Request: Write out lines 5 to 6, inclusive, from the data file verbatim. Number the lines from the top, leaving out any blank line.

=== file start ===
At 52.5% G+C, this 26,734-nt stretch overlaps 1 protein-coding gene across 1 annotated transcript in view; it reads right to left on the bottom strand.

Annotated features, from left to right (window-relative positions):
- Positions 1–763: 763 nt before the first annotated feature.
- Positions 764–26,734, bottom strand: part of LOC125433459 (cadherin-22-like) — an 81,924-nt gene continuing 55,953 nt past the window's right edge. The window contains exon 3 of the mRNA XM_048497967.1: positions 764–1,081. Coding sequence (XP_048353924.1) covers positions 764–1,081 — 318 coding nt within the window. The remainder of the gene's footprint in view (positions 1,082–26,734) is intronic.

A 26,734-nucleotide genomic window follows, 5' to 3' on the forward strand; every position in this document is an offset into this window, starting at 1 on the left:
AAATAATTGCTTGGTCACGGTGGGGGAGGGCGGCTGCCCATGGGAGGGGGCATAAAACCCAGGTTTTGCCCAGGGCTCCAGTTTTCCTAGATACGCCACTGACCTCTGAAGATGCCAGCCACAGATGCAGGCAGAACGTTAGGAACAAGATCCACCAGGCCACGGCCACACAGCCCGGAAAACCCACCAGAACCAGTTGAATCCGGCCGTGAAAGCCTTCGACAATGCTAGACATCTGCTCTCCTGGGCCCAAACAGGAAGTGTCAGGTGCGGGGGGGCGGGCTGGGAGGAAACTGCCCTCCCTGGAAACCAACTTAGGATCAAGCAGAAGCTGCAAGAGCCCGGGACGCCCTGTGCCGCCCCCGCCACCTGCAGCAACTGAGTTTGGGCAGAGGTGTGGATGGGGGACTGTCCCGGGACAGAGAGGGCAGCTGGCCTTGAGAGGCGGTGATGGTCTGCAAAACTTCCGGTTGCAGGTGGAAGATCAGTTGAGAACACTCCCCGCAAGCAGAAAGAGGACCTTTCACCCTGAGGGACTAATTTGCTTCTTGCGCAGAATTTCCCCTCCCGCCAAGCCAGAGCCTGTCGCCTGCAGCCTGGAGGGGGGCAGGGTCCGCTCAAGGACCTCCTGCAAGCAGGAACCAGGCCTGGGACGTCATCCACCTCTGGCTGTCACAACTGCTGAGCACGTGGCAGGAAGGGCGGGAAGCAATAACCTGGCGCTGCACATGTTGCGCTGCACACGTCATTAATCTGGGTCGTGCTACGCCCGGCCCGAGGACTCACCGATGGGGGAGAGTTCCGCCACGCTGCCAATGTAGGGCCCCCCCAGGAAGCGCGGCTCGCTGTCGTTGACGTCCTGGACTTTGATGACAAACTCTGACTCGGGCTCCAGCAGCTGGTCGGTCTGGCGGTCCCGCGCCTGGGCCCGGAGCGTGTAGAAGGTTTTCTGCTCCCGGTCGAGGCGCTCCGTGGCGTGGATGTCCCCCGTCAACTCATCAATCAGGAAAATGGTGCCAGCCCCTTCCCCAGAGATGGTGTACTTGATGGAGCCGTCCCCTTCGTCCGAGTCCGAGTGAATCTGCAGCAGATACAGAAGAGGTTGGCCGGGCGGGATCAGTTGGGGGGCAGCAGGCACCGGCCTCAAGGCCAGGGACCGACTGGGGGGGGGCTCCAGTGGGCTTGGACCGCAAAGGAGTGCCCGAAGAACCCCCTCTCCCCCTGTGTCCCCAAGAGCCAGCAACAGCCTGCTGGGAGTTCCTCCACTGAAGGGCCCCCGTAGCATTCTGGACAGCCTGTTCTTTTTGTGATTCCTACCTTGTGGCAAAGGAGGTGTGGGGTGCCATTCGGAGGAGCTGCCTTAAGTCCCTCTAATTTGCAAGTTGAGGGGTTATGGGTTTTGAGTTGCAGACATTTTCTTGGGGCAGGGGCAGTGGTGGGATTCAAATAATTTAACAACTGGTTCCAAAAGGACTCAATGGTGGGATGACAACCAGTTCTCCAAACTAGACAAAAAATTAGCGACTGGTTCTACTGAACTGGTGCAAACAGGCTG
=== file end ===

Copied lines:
A 26,734-nucleotide genomic window follows, 5' to 3' on the forward strand; every position in this document is an offset into this window, starting at 1 on the left:
AAATAATTGCTTGGTCACGGTGGGGGAGGGCGGCTGCCCATGGGAGGGGGCATAAAACCCAGGTTTTGCCCAGGGCTCCAGTTTTCCTAGATACGCCACTGACCTCTGAAGATGCCAGCCACAGATGCAGGCAGAACGTTAGGAACAAGATCCACCAGGCCACGGCCACACAGCCCGGAAAACCCACCAGAACCAGTTGAATCCGGCCGTGAAAGCCTTCGACAATGCTAGACATCTGCTCTCCTGGGCCCAAACAGGAAGTGTCAGGTGCGGGGGGGCGGGCTGGGAGGAAACTGCCCTCCCTGGAAACCAACTTAGGATCAAGCAGAAGCTGCAAGAGCCCGGGACGCCCTGTGCCGCCCCCGCCACCTGCAGCAACTGAGTTTGGGCAGAGGTGTGGATGGGGGACTGTCCCGGGACAGAGAGGGCAGCTGGCCTTGAGAGGCGGTGATGGTCTGCAAAACTTCCGGTTGCAGGTGGAAGATCAGTTGAGAACACTCCCCGCAAGCAGAAAGAGGACCTTTCACCCTGAGGGACTAATTTGCTTCTTGCGCAGAATTTCCCCTCCCGCCAAGCCAGAGCCTGTCGCCTGCAGCCTGGAGGGGGGCAGGGTCCGCTCAAGGACCTCCTGCAAGCAGGAACCAGGCCTGGGACGTCATCCACCTCTGGCTGTCACAACTGCTGAGCACGTGGCAGGAAGGGCGGGAAGCAATAACCTGGCGCTGCACATGTTGCGCTGCACACGTCATTAATCTGGGTCGTGCTACGCCCGGCCCGAGGACTCACCGATGGGGGAGAGTTCCGCCACGCTGCCAATGTAGGGCCCCCCCAGGAAGCGCGGCTCGCTGTCGTTGACGTCCTGGACTTTGATGACAAACTCTGACTCGGGCTCCAGCAGCTGGTCGGTCTGGCGGTCCCGCGCCTGGGCCCGGAGCGTGTAGAAGGTTTTCTGCTCCCGGTCGAGGCGCTCCGTGGCGTGGATGTCCCCCGTCAACTCATCAATCAGGAAAATGGTGCCAGCCCCTTCCCCAGAGATGGTGTACTTGATGGAGCCGTCCCCTTCGTCCGAGTCCGAGTGAATCTGCAGCAGATACAGAAGAGGTTGGCCGGGCGGGATCAGTTGGGGGGCAGCAGGCACCGGCCTCAAGGCCAGGGACCGACTGGGGGGGGGCTCCAGTGGGCTTGGACCGCAAAGGAGTGCCCGAAGAACCCCCTCTCCCCCTGTGTCCCCAAGAGCCAGCAACAGCCTGCTGGGAGTTCCTCCACTGAAGGGCCCCCGTAGCATTCTGGACAGCCTGTTCTTTTTGTGATTCCTACCTTGTGGCAAAGGAGGTGTGGGGTGCCATTCGGAGGAGCTGCCTTAAGTCCCTCTAATTTGCAAGTTGAGGGGTTATGGGTTTTGAGTTGCAGACATTTTCTTGGGGCAGGGGCAGTGGTGGGATTCAAATAATTTAACAACTGGTTCCAAAAGGACTCAATGGTGGGATGACAACCAGTTCTCCAAACTAGACAAAAAATTAGCGACTGGTTCTACTGAACTGGTGCAAACAGGCTG